Dubbing and Subtitling: What’s the Difference, and Why Do They Exist?


If you’ve ever seen a movie, TV show, or YouTube short filmed in a foreign language, you’ve probably borne witness to either dubbing or subtitling (or both). These two terms are probably familiar to many, and have been in the lexicon for over a century, but many may not know the meaning of the terms or the difference between the two.

So, what is the difference between dubbing and subtitling?

Dubbing is the process of mixing recordings into film post-production. In the context of this piece, dubbing is most commonly done to re-voice actors in order to either give their lines more clarity or provide their dialogue in another language so that foreign viewers can understand the video. For a better understanding, here is a video demonstrating howThe Simpsons sounds dubbed in different languages. Dubbing may also be referred to as “mixing” or “re-recording.”

Subtitling is the process of converting the screenplay or script of the video into text which is then scrolled along the bottom of the video. Subtitling can either be done in the same language in which the film is shot (in order to provide clarity), or in another language (so that foreign viewers can understand and enjoy the film). Subtitling is sometimes also referred to as “captioning.”

Let us explore the history and current uses of both dubbing and subtitling!

A Brief History of Dubbing and Subtitling

Subtitles and dubbing have been around almost as long as film itself. As many know, the first recorded films in the early 20th century were silent.  Therefore, special dialogue scenes called “intertitles” were spliced into the film in order to demonstrate to viewers what was transpiring in the film.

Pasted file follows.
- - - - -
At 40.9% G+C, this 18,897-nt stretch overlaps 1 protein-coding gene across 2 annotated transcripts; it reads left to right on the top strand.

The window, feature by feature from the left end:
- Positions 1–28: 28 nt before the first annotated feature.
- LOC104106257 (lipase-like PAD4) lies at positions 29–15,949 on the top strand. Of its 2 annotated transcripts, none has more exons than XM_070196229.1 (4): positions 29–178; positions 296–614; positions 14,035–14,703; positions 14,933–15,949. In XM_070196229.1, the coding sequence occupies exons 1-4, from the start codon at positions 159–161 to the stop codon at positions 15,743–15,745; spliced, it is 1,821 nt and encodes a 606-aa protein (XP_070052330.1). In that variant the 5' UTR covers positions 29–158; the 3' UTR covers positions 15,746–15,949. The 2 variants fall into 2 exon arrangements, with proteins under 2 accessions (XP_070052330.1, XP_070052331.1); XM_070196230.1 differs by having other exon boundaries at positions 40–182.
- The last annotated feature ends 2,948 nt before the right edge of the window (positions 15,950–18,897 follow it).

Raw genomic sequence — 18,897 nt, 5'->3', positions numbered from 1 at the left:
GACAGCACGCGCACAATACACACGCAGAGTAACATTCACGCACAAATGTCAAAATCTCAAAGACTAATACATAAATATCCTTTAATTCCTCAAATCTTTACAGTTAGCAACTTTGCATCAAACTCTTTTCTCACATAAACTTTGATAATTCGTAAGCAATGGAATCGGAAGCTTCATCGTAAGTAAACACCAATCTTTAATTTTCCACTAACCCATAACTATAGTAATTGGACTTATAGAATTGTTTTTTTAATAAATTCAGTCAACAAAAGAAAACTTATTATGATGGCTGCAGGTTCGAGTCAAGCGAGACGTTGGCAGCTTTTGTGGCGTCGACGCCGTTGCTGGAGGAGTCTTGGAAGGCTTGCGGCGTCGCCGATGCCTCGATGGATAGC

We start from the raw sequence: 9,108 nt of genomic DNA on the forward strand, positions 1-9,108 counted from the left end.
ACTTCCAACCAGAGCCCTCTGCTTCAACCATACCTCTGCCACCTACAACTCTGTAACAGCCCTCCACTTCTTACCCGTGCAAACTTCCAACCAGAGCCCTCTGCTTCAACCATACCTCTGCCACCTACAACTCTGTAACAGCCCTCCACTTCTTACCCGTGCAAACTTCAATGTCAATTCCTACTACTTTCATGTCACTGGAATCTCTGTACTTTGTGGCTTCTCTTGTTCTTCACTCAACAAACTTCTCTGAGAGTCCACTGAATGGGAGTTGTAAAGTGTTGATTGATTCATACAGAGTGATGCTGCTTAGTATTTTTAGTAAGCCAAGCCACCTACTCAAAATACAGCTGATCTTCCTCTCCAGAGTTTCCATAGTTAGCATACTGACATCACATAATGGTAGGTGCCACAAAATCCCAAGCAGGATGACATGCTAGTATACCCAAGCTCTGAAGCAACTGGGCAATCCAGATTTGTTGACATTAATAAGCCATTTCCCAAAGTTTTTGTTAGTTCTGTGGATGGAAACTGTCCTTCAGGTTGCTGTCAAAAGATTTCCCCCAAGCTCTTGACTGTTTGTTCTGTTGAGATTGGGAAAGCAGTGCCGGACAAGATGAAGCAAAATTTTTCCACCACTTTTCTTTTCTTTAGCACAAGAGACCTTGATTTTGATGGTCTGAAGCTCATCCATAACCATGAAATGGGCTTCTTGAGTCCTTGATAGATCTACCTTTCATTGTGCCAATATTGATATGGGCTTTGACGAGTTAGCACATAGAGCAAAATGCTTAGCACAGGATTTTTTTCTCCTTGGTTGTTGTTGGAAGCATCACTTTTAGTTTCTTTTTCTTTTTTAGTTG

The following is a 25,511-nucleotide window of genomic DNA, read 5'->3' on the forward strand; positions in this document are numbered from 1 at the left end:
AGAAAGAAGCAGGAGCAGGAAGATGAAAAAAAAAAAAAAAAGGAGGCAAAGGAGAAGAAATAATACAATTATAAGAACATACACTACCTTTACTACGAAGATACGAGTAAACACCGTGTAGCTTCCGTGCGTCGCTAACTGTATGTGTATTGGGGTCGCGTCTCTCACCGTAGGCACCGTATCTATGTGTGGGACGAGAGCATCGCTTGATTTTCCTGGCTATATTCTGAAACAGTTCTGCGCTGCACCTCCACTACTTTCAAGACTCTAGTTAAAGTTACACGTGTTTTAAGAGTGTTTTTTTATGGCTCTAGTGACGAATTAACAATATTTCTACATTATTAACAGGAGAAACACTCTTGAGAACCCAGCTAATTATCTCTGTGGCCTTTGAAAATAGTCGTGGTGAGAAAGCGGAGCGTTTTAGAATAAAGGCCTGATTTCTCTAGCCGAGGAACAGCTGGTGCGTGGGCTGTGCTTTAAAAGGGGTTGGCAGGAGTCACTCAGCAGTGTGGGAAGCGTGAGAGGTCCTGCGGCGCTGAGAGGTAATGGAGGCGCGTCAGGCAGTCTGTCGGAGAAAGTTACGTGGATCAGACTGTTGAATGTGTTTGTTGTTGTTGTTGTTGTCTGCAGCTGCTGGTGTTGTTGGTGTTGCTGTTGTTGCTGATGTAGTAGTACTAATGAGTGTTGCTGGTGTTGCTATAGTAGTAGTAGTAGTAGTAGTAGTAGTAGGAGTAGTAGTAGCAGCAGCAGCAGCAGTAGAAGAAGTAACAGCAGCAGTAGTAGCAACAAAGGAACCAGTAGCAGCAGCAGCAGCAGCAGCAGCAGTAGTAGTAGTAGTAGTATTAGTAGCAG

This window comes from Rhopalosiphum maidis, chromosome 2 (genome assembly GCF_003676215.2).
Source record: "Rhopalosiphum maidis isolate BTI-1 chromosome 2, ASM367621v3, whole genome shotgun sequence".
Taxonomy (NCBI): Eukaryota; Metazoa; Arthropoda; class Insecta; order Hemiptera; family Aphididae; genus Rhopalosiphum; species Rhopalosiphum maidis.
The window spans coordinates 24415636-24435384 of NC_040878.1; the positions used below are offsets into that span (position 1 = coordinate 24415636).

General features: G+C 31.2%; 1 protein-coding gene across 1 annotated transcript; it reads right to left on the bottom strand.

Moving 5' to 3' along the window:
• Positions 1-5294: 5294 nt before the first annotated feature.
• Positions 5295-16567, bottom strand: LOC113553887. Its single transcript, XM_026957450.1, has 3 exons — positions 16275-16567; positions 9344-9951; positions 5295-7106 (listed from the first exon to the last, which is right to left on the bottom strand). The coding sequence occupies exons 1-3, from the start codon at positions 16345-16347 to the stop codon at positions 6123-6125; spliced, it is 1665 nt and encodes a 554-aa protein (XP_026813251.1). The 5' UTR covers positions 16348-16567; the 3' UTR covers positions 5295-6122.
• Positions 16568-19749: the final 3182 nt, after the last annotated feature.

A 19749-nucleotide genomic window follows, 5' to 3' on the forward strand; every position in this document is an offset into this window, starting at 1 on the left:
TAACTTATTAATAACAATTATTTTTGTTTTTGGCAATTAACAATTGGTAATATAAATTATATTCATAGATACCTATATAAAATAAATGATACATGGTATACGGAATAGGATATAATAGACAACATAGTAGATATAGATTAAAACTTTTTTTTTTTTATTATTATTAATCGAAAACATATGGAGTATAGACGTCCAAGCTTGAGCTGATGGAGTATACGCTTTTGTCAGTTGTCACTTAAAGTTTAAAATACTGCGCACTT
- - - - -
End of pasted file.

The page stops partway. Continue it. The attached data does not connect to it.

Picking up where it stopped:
Subtitles evolved from intertitles in the 1920s as a way for studios to clarify lines of dialogue if an actor’s speech was inaudible. From there, they were used to aid comprehension for the hearing-impaired and foreign viewers.

Film dubbing first emerged in the 1930s. Originally, dubbing had been practiced in musical theatre when an actor had a bad singing voice. This tradition followed when musicals began to be adapted to the screen.

How Does This Relate to Translation and Localization?

In today’s high-tech, globalized world, there is a marketplace niche for a company which can add dubbing or subtitles to video. There are several scenarios when it may be necessary or beneficial for a company to request these services:

Foreign Film Distribution: Subtitling and dubbing are necessary for foreign film distribution – otherwise, the foreign viewership wouldn’t understand any of the dialogue.  Older Kung-Fu films are known for their hilariously off-kilter English dubs.

Educational Videos: Increasingly (with the advent of the internet), educational materials are being made available to wider swaths of the world’s population. These educational materials can include videos, which may need subtitling to facilitate comprehension.

Training and Marketing Videos: If a company has international business units or business clients, videos can be an invaluable tool for both training and marketing. As always, regardless of the video’s purpose, it is useless if the viewer can’t understand it – that’s where dubbing or subtitling comes in.

So, when do companies choose subtitling, and when do they choose dubbing?

Typically, companies will choose subtitling over dubbing, as dubbing is more expensive and labor-intensive. Dubbing requires voice actors and sound-mixing equipment. Hence, for companies who are watching their wallets and may be producing smaller-budget videos for training or marketing purposes, subtitles may be the way to go. Dubbing is typically reserved for larger-budget movies.

Lionbridge has the unique capability to translate video and add subtitles or voiceover. If your company has educational, training, and/or marketing material in need of this, come visit us at the portal.